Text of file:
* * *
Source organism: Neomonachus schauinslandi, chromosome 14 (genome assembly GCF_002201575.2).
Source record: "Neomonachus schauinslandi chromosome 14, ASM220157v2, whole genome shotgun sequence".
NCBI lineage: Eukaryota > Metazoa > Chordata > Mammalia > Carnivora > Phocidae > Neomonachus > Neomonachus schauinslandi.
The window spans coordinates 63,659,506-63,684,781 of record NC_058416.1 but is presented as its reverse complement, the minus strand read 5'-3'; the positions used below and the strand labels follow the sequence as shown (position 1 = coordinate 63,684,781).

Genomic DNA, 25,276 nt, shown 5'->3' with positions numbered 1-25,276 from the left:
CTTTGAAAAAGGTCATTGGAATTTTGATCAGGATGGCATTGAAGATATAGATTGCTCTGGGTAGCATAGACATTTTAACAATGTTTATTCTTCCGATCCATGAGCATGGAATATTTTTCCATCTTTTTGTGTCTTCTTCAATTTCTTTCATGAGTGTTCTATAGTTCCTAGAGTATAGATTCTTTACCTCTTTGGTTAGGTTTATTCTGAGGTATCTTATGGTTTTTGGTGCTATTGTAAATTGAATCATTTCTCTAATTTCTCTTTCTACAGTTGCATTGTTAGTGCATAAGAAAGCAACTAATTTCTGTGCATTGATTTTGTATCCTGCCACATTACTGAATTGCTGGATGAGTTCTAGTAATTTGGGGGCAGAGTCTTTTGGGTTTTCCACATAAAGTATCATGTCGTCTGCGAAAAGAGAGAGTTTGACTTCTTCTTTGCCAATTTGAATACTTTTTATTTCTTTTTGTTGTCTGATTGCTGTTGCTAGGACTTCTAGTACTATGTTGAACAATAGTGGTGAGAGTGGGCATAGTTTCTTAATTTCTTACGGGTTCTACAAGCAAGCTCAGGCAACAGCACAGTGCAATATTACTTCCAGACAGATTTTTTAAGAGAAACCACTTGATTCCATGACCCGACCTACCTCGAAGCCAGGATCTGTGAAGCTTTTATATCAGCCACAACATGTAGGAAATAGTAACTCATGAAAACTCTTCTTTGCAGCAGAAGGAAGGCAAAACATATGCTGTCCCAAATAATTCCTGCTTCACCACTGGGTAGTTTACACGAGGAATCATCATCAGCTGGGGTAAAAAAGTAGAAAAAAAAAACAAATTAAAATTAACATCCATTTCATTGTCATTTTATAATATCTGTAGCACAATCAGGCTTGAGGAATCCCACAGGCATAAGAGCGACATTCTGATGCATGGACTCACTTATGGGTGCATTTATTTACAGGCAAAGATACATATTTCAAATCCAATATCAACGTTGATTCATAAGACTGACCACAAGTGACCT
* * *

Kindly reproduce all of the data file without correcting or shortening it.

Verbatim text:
Source organism: Neomonachus schauinslandi, chromosome 14 (genome assembly GCF_002201575.2).
Source record: "Neomonachus schauinslandi chromosome 14, ASM220157v2, whole genome shotgun sequence".
NCBI lineage: Eukaryota > Metazoa > Chordata > Mammalia > Carnivora > Phocidae > Neomonachus > Neomonachus schauinslandi.
The window spans coordinates 63,659,506-63,684,781 of record NC_058416.1 but is presented as its reverse complement, the minus strand read 5'-3'; the positions used below and the strand labels follow the sequence as shown (position 1 = coordinate 63,684,781).

Genomic DNA, 25,276 nt, shown 5'->3' with positions numbered 1-25,276 from the left:
CTTTGAAAAAGGTCATTGGAATTTTGATCAGGATGGCATTGAAGATATAGATTGCTCTGGGTAGCATAGACATTTTAACAATGTTTATTCTTCCGATCCATGAGCATGGAATATTTTTCCATCTTTTTGTGTCTTCTTCAATTTCTTTCATGAGTGTTCTATAGTTCCTAGAGTATAGATTCTTTACCTCTTTGGTTAGGTTTATTCTGAGGTATCTTATGGTTTTTGGTGCTATTGTAAATTGAATCATTTCTCTAATTTCTCTTTCTACAGTTGCATTGTTAGTGCATAAGAAAGCAACTAATTTCTGTGCATTGATTTTGTATCCTGCCACATTACTGAATTGCTGGATGAGTTCTAGTAATTTGGGGGCAGAGTCTTTTGGGTTTTCCACATAAAGTATCATGTCGTCTGCGAAAAGAGAGAGTTTGACTTCTTCTTTGCCAATTTGAATACTTTTTATTTCTTTTTGTTGTCTGATTGCTGTTGCTAGGACTTCTAGTACTATGTTGAACAATAGTGGTGAGAGTGGGCATAGTTTCTTAATTTCTTACGGGTTCTACAAGCAAGCTCAGGCAACAGCACAGTGCAATATTACTTCCAGACAGATTTTTTAAGAGAAACCACTTGATTCCATGACCCGACCTACCTCGAAGCCAGGATCTGTGAAGCTTTTATATCAGCCACAACATGTAGGAAATAGTAACTCATGAAAACTCTTCTTTGCAGCAGAAGGAAGGCAAAACATATGCTGTCCCAAATAATTCCTGCTTCACCACTGGGTAGTTTACACGAGGAATCATCATCAGCTGGGGTAAAAAAGTAGAAAAAAAAAACAAATTAAAATTAACATCCATTTCATTGTCATTTTATAATATCTGTAGCACAATCAGGCTTGAGGAATCCCACAGGCATAAGAGCGACATTCTGATGCATGGACTCACTTATGGGTGCATTTATTTACAGGCAAAGATACATATTTCAAATCCAATATCAACGTTGATTCATAAGACTGACCACAAGTGACCT